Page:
What are we achieving with these regulations? Our citizens’ primary concern – the right to social insurance – is very well safeguarded. Their second concern, comprehensibility, is something we have not yet fully succeeded in. I am not reproaching anybody here: this topic is complex, very technical and is not a work of great literature. The third concern, the period of time by which citizens receive benefits, is dependent on the vote we are about to take today.

Social insurance benefits are not comparable to businessmen’s profits or bank dividends. Applicants are people in difficulty for whom the benefit is generally the only source of income. I therefore call upon you to support the proposals for a six-month benefits payment period. In order to ensure the exercise and protection of citizens’ rights the clearing period between the competent institutions of the Member States must be the same, namely six months, particularly in view of the fact that an electronic procedure would be used. An 18-month period for processing benefits is not appropriate in the 21st century.


  Andrzej Tomasz Zapałowski (UEN). – (PL) Madam President, creating a coordinated social security system is a very difficult task. For this reason we should offer our congratulations to the rapporteur. I would like, however, at this point, to draw attention to the issue of benefits paid to families of immigrants arriving from outside Europe. Of course support should be provided to those who are there legally, and humanitarian aid should be given to illegal immigrants, but the provision of unrestricted social benefits to families for which this becomes their permanent and sole source of income is a misunderstanding. Currently there are many families that are enjoying a wide range of benefits and have no intention of working, as they consider their standard of living to be quite satisfactory. This is very demoralising for the economy as well as for the traditions and culture of work in Europe. This is compounded by the fact that these families live in a way that does not integrate with the cultures and traditions of the country where they settle.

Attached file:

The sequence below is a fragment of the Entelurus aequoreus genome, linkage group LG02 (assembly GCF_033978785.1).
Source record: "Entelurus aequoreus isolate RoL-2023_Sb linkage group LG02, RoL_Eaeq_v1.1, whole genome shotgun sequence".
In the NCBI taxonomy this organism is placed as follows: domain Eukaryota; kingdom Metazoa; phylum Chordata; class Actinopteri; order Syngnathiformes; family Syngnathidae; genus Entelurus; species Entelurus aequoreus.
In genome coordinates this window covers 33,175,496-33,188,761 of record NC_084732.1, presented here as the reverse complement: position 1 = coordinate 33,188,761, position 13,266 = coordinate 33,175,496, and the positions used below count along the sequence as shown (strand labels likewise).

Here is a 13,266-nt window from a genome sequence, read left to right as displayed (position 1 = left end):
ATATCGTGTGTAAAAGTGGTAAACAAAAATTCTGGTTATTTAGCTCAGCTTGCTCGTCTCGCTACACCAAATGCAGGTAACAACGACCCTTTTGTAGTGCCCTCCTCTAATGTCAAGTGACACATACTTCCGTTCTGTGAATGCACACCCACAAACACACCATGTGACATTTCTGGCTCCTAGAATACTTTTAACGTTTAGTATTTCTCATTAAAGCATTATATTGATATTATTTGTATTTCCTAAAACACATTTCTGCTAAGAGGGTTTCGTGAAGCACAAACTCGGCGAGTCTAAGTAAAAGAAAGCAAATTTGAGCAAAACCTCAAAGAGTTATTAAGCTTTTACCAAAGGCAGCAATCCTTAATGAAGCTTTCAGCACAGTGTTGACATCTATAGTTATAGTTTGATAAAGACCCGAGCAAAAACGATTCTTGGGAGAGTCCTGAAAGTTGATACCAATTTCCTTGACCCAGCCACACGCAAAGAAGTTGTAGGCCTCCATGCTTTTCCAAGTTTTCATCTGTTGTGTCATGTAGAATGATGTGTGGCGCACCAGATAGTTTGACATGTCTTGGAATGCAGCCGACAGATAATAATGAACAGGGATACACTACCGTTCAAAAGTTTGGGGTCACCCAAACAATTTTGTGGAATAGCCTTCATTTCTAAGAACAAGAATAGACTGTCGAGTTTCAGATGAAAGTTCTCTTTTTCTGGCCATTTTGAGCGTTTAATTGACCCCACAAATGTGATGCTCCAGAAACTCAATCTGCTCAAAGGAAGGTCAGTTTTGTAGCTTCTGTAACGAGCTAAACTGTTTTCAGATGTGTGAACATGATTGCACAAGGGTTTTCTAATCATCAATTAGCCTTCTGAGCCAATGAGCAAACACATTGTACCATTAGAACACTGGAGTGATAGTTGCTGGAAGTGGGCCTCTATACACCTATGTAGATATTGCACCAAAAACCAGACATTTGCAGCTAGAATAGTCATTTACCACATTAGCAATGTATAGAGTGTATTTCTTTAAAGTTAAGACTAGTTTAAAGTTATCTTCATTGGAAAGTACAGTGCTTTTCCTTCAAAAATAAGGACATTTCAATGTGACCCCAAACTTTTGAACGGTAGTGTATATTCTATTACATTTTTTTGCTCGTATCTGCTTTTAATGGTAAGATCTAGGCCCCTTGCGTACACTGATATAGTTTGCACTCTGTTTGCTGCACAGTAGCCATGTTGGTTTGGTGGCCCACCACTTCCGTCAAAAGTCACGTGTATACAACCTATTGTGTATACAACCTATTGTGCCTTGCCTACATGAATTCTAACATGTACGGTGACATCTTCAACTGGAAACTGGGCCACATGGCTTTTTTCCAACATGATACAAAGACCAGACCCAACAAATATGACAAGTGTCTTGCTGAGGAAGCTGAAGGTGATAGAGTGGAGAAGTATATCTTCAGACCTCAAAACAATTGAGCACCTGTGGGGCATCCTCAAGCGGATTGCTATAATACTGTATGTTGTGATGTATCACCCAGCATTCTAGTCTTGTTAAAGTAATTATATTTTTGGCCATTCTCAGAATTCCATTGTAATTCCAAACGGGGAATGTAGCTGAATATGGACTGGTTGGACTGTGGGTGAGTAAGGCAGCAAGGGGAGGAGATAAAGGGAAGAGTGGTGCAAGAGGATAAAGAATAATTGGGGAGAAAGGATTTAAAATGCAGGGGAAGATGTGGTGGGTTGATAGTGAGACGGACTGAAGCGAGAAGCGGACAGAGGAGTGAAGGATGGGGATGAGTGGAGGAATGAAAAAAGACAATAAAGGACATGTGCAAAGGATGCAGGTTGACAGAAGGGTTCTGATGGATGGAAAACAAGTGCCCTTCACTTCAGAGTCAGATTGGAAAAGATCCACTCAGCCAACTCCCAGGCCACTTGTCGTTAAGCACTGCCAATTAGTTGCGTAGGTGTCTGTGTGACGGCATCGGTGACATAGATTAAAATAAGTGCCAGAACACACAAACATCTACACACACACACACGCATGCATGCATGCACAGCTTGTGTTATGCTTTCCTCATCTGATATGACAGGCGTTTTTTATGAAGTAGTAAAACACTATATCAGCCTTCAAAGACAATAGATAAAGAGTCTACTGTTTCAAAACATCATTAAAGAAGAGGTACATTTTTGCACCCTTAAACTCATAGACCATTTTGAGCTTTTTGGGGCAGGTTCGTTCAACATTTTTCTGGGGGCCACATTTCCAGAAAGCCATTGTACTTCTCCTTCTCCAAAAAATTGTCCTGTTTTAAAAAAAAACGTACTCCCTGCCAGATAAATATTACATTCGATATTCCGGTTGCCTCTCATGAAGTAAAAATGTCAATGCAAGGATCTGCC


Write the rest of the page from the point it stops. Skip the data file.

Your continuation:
Kyriacos Triantaphyllides (GUE/NGL).(EL) Madam President, we consider Mrs Lambert’s report to be positive from a technical viewpoint, as it makes progress in the area of social security coordination. It enables EU citizens to add up the periods for which they have lived or worked in another Member State, under the social security system at the time, in order to calculate their pension from the state or to establish other rights. It thus contributes to the easier and smoother movement of citizens within the Union.